Today, my determination paid off!  I was pulling out of my driveway as she was approaching and I stopped to let her cross.  Lo and behold, she looked me right in the eye and gave me the biggest grin and an exuberant wave.  I was elated!  She finally returned my gestures of friendship (either that, or she was too tired to fight it anymore)!  Either way, it didn't matter!  She acknowledged me!  Now the question is, did I perform an act of random kindness, or did she?

     "A smile is the light in the window of your face that tells people you're at home."  ~Author Unknown

Wednesday, April 7, 2010

Day Three - Resist Road Rage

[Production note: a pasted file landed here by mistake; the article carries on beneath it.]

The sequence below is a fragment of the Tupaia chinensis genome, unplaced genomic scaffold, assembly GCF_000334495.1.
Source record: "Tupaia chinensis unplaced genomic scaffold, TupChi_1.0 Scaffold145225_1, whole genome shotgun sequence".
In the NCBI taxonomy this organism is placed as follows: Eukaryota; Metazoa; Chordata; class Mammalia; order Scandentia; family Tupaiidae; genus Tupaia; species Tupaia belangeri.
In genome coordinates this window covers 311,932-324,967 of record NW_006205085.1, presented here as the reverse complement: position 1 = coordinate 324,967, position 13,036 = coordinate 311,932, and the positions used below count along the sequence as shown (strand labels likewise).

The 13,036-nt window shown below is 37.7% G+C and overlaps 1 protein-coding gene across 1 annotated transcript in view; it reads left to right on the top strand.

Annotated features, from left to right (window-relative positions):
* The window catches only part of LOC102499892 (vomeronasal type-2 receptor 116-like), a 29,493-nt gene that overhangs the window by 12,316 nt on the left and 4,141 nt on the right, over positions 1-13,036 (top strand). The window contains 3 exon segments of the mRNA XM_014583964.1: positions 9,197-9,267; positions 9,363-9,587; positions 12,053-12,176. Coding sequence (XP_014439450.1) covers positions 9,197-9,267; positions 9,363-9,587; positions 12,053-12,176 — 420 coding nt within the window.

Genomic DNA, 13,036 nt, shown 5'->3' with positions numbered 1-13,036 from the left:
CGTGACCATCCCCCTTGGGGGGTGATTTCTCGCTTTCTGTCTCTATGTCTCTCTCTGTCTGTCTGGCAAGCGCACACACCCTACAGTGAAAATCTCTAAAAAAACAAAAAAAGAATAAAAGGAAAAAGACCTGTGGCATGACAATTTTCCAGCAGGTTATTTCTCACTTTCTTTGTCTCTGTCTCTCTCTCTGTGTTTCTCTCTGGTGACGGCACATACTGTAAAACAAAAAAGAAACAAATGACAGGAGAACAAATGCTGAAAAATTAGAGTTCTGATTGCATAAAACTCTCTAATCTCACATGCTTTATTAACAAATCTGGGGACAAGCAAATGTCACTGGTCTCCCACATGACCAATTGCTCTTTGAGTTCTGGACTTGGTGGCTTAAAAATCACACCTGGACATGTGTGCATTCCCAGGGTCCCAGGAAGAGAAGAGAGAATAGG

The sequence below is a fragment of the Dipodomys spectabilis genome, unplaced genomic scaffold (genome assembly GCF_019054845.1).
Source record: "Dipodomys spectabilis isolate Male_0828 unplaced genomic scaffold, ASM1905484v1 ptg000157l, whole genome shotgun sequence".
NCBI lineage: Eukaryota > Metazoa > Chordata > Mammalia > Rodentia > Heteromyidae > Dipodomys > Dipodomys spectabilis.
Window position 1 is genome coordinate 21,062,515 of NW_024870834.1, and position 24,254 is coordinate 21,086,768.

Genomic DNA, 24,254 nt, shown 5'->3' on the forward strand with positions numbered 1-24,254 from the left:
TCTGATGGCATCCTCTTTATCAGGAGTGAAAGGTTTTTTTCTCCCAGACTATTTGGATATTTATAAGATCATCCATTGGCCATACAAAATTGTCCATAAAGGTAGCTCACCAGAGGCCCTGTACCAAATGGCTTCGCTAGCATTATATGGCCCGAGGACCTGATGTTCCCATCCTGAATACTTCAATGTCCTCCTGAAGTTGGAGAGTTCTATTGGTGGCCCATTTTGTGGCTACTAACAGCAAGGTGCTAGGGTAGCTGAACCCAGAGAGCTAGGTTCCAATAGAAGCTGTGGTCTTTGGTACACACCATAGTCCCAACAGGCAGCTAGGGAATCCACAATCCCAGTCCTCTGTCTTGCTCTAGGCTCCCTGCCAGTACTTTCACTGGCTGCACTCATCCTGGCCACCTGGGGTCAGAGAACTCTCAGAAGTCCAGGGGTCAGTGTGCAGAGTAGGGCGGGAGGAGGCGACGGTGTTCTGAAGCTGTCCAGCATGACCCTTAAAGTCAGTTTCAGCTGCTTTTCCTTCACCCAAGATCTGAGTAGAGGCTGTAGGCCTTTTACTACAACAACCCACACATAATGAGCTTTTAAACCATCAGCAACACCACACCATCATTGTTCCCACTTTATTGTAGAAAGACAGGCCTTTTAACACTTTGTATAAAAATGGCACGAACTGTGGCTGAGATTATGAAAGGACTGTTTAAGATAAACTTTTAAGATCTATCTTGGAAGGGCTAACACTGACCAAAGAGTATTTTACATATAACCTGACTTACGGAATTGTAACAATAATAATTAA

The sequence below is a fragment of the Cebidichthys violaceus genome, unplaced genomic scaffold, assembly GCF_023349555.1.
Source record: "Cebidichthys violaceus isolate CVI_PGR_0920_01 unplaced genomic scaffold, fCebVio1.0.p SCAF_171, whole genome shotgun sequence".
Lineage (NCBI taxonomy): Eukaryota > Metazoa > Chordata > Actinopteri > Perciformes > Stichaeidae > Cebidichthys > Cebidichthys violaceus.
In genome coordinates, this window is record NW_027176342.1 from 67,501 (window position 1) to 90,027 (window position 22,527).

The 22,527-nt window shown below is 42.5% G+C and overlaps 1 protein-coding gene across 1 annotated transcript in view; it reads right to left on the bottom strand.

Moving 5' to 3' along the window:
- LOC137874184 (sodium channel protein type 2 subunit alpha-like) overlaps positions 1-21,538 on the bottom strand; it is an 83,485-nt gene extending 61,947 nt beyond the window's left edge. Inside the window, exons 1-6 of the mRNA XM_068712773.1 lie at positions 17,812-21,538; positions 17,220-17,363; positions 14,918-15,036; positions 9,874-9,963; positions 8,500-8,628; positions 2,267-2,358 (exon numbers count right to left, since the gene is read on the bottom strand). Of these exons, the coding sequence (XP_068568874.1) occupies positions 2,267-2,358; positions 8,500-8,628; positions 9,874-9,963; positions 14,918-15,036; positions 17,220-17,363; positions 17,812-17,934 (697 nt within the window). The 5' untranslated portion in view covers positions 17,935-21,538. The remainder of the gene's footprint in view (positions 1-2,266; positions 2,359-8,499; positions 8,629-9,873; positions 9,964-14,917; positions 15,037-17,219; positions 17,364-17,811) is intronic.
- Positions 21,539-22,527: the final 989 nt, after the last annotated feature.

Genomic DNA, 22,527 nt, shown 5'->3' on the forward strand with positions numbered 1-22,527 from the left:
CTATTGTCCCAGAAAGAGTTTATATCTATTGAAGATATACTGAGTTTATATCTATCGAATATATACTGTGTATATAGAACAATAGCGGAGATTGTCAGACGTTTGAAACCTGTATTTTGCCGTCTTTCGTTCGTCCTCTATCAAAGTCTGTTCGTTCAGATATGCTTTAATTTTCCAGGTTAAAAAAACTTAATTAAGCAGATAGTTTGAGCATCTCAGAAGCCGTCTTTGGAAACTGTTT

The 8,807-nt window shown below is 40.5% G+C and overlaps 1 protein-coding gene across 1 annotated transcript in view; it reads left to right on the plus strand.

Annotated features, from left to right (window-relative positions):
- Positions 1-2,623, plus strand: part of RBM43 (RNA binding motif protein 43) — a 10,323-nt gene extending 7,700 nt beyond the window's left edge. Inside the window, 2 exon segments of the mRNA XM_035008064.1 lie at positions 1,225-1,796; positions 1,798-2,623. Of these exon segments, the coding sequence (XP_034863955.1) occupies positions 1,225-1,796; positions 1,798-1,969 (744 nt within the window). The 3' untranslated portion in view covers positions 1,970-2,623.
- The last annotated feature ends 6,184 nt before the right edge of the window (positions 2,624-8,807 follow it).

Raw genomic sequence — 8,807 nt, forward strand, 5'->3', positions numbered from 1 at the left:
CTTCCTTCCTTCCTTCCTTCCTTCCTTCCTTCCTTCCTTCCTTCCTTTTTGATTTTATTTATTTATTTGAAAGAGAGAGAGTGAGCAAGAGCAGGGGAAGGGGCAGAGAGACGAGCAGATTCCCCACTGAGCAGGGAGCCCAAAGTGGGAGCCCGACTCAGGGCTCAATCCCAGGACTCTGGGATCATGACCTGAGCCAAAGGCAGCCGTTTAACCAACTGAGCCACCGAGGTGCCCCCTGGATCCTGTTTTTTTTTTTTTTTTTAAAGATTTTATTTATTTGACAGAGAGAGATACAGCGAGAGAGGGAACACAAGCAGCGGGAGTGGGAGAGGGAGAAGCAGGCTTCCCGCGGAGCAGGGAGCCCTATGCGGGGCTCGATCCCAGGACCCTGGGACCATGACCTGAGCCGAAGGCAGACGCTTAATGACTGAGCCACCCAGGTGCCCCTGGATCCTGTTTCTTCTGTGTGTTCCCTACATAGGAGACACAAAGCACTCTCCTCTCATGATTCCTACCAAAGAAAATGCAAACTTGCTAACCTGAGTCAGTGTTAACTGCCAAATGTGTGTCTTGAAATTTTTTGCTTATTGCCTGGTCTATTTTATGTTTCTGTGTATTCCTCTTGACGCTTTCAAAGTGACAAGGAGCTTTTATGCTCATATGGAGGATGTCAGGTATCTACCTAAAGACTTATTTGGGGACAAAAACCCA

Wow, I almost didn't get to my ARK today . . . I was coming home from a doctor's appointment in an area of town I really wasn't familiar with and I realized at the last minute that I was in the far right lane and needed to be in the far left to make my exit.  I turned on my signal and tried to ease over, but the guy to my left sped up and would not let me in!  I kept trying but he stayed right in my way.  He pulled up beside me as I was approaching the last chance for my exit and I threw my hand up in a gesture as if to say, "hey buddy, what gives?  Let me in."  This crazy guy became enraged and stayed right beside me for at least half a mile, making obscene gestures and I could see the rage in his face and in his actions.  If I sped up, he sped up--If I slowed to let him by, he slowed.  It actually got a little scary but eventually he screeched off (of course, too late to make my exit).  I was really frustrated and a little bewildered.  I kept wondering what in the world would cause a person to get so angry?  All I wanted to do was get over and he easily could have slowed to let me in.  It would have been the right thing to do.  I just couldn't believe someone was so mean for no apparent reason.  I was really pissed but resisted the urge to follow and do the same to him (even though I really wanted to!)  At that moment, I felt like the character of Evelyn Couch in "Fried Green Tomatoes" when a couple of young girls whipped into her parking spot and mistreated her for no reason.  She wondered what she did to make someone be so mean.  Then she turns into "Towanda" and proceeds to smash into the girls' car!  Well, I didn't shout "Towanda," but I sure wanted to.  Still shaking and scratching my head, I decided to turn my anger into something constructive.  The rest of the day, I tried to be a more considerate driver.  I let people get over when they needed to.  I allowed people to merge and turn in front of me.  Ordinarily, I am oblivious of others when I drive, but I took the time to look around and reach out to others from behind the wheel of my vehicle.  It felt good.  It also didn't cost me any time and I had a stress-free drive.  I'd also like to think that the people I was considerate of appreciated it and made them less stressed too!